Action: Officials to invite an expert to talk to the group about tax incentives at a future meeting.
Commercial funding – big tech
It was noted that Facebook have launched their news product that sees them paying news publishers and there was a need for the group to do something to force that along from a Scottish perspective.
It was suggested that funding only digital public interest journalism could be an option.
The group felt that they needed to ask the Scottish Government to put pressure on Facebook and Google. It was noted that the Scottish Government have limited power to take action on this issue but that they could start a dialogue with big tech. It was also noted that the group had the option to present their recommendations to the UK Government or to suggest within their recommendations Scottish Government takes action. The group wanted to avoid the outcome of big tech doing individual deals with publishers.
The group felt that the topic of audience development and media literacy could be considered alongside the role of a foundation instead of as a separate topic.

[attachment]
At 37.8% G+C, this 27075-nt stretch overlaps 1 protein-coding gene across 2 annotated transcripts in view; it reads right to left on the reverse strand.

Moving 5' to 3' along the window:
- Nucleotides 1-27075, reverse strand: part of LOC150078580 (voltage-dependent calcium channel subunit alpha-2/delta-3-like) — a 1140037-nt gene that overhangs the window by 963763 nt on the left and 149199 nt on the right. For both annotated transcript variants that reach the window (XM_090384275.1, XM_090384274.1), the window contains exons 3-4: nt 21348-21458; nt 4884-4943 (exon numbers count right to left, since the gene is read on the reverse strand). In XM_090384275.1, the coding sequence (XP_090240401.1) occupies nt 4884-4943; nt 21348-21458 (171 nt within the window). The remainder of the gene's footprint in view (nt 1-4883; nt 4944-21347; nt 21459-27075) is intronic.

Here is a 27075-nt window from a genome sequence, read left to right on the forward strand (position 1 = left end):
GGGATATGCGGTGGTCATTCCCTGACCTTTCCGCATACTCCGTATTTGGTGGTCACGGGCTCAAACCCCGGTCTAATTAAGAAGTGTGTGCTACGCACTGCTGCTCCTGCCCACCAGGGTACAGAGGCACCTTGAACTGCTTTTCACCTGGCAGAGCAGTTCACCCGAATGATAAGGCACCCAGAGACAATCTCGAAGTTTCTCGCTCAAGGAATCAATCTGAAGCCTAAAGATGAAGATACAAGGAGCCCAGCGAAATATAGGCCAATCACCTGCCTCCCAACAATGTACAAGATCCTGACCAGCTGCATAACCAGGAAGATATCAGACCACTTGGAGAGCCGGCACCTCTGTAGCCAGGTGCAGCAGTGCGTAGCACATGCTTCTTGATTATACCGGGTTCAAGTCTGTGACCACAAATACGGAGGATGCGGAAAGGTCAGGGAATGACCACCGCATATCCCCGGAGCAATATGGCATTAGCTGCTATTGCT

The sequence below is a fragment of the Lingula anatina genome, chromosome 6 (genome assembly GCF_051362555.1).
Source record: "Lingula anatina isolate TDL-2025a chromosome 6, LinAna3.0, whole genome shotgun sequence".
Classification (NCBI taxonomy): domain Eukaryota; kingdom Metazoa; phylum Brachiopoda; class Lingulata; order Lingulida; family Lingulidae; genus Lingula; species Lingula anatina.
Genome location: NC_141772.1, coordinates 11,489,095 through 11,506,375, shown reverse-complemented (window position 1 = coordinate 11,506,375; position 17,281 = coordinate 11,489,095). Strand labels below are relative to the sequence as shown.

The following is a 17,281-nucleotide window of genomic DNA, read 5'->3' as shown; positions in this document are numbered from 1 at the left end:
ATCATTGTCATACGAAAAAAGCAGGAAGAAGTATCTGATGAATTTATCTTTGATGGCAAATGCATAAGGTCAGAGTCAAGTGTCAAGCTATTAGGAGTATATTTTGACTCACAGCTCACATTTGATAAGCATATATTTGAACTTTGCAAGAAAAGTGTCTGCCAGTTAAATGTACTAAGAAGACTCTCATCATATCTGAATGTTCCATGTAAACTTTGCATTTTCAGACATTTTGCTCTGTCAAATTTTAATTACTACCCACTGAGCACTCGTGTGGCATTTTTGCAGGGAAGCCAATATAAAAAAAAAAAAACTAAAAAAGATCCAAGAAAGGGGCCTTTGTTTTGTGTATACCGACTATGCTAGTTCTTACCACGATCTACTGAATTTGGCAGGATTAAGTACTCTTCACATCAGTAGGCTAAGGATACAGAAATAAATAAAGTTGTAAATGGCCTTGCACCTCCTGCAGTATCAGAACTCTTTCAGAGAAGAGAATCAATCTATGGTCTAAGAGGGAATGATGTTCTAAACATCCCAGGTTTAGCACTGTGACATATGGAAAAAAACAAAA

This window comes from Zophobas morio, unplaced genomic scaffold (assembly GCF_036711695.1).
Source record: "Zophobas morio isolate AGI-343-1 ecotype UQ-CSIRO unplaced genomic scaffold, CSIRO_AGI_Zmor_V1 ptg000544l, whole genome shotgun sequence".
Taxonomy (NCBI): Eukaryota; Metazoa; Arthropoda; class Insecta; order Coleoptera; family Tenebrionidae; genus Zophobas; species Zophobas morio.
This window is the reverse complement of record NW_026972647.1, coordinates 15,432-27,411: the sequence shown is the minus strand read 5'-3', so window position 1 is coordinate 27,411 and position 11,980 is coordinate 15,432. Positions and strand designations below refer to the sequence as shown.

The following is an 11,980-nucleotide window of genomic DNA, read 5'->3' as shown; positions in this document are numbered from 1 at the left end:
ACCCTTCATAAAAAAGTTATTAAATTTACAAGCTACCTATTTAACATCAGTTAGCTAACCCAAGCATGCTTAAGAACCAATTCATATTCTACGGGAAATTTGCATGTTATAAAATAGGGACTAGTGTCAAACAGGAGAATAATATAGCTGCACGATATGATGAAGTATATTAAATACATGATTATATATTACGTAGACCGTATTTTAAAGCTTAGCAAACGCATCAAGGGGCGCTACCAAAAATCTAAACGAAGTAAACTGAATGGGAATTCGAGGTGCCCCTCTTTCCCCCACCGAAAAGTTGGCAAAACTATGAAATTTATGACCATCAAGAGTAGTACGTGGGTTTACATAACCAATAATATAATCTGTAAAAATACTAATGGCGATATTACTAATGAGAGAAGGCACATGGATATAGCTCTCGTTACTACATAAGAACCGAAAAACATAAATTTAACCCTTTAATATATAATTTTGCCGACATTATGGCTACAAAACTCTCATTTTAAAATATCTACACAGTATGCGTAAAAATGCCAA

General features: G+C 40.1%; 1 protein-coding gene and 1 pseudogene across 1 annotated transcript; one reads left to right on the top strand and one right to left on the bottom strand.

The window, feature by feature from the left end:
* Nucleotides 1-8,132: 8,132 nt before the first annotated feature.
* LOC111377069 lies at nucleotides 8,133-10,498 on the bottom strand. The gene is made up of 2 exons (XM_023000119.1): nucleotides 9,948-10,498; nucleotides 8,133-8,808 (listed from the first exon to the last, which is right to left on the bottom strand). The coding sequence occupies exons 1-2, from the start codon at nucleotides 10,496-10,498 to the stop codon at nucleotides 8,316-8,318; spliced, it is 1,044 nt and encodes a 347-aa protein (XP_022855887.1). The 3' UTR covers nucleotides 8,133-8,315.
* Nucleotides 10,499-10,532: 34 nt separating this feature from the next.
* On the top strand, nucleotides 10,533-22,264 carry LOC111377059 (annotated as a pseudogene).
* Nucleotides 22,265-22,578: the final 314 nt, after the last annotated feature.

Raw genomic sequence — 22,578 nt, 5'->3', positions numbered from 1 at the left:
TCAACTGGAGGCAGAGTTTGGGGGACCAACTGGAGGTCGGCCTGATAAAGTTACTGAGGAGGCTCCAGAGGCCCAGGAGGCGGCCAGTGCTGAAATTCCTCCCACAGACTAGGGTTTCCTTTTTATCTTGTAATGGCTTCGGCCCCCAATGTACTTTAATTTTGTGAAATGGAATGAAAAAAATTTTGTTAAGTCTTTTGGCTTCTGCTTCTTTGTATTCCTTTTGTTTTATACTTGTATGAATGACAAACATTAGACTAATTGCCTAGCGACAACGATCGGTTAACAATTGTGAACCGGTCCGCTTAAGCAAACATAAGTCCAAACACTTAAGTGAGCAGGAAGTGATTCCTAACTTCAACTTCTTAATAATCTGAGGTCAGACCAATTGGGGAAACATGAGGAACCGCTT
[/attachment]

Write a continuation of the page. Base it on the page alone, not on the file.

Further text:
It was agreed that the group would continue to discuss the topic of funding models in plenary sessions.
The group agreed deciding a set of high impact recommendations in advance of the programme for government would be a beneficial deadline. The timetable was ambitious but the group was big enough to continue working if there were members unable to attend a meeting due to leave.
Confirm timetable for development of recommendations
It was agreed that Officials would follow up the meeting with a proposal of a more detailed timetable.
Summary of actions
RD to provide a summary of the Kickstart Scheme further so the group can further consider the idea of direct public funding for training/jobs.
Officials to Skills Development Scotland to a future meeting to talk about skills funding.
JMcM and RB to lead a short deep-dive on the strengths and weaknesses of the BBC Local Democracy Reporting Service scheme.
Amendment from meeting 28 April
It was decided that JMcM and RB will not lead a short deep-dive on the strengths and weaknesses of the BBC Local Democracy Reporting Service scheme but rather the whole group will consider this in the discussion.
EM to present to the group on the scheme in Wales at a future meeting.
Officials to invite an expert to talk to the group about tax incentives at a future meeting.
Officials to circulate a more detailed timetable.